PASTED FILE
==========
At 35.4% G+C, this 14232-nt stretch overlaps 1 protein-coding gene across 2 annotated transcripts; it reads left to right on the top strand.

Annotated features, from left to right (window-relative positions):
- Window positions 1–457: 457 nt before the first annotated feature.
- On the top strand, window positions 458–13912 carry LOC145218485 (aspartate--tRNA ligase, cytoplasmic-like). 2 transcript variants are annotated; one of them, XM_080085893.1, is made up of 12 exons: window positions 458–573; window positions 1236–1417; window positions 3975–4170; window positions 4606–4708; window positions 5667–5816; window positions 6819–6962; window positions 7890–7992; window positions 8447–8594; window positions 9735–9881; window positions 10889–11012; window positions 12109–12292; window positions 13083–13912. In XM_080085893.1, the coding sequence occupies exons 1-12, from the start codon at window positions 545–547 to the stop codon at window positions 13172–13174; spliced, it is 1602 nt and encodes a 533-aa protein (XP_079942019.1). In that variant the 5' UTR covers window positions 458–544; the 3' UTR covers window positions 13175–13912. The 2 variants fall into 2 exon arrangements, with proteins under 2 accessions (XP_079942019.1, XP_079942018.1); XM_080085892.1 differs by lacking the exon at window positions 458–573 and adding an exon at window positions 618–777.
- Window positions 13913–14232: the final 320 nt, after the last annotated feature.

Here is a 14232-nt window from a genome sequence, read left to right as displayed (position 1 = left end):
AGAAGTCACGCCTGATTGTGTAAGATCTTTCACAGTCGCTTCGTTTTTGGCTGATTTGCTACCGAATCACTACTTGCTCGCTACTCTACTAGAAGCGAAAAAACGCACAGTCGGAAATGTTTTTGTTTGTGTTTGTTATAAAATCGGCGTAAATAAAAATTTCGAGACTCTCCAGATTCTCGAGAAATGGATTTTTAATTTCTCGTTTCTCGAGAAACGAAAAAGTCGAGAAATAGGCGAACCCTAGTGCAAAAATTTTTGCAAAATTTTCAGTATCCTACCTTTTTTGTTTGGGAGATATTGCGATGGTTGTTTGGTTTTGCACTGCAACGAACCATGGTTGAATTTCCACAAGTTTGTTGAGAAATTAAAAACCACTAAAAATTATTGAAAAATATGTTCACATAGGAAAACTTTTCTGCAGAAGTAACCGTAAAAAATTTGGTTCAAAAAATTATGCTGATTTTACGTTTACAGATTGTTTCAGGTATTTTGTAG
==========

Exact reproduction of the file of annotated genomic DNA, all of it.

At 35.4% G+C, this 14232-nt stretch overlaps 1 protein-coding gene across 2 annotated transcripts; it reads left to right on the top strand.

Annotated features, from left to right (window-relative positions):
- Window positions 1–457: 457 nt before the first annotated feature.
- On the top strand, window positions 458–13912 carry LOC145218485 (aspartate--tRNA ligase, cytoplasmic-like). 2 transcript variants are annotated; one of them, XM_080085893.1, is made up of 12 exons: window positions 458–573; window positions 1236–1417; window positions 3975–4170; window positions 4606–4708; window positions 5667–5816; window positions 6819–6962; window positions 7890–7992; window positions 8447–8594; window positions 9735–9881; window positions 10889–11012; window positions 12109–12292; window positions 13083–13912. In XM_080085893.1, the coding sequence occupies exons 1-12, from the start codon at window positions 545–547 to the stop codon at window positions 13172–13174; spliced, it is 1602 nt and encodes a 533-aa protein (XP_079942019.1). In that variant the 5' UTR covers window positions 458–544; the 3' UTR covers window positions 13175–13912. The 2 variants fall into 2 exon arrangements, with proteins under 2 accessions (XP_079942019.1, XP_079942018.1); XM_080085892.1 differs by lacking the exon at window positions 458–573 and adding an exon at window positions 618–777.
- Window positions 13913–14232: the final 320 nt, after the last annotated feature.

Here is a 14232-nt window from a genome sequence, read left to right as displayed (position 1 = left end):
AGAAGTCACGCCTGATTGTGTAAGATCTTTCACAGTCGCTTCGTTTTTGGCTGATTTGCTACCGAATCACTACTTGCTCGCTACTCTACTAGAAGCGAAAAAACGCACAGTCGGAAATGTTTTTGTTTGTGTTTGTTATAAAATCGGCGTAAATAAAAATTTCGAGACTCTCCAGATTCTCGAGAAATGGATTTTTAATTTCTCGTTTCTCGAGAAACGAAAAAGTCGAGAAATAGGCGAACCCTAGTGCAAAAATTTTTGCAAAATTTTCAGTATCCTACCTTTTTTGTTTGGGAGATATTGCGATGGTTGTTTGGTTTTGCACTGCAACGAACCATGGTTGAATTTCCACAAGTTTGTTGAGAAATTAAAAACCACTAAAAATTATTGAAAAATATGTTCACATAGGAAAACTTTTCTGCAGAAGTAACCGTAAAAAATTTGGTTCAAAAAATTATGCTGATTTTACGTTTACAGATTGTTTCAGGTATTTTGTAG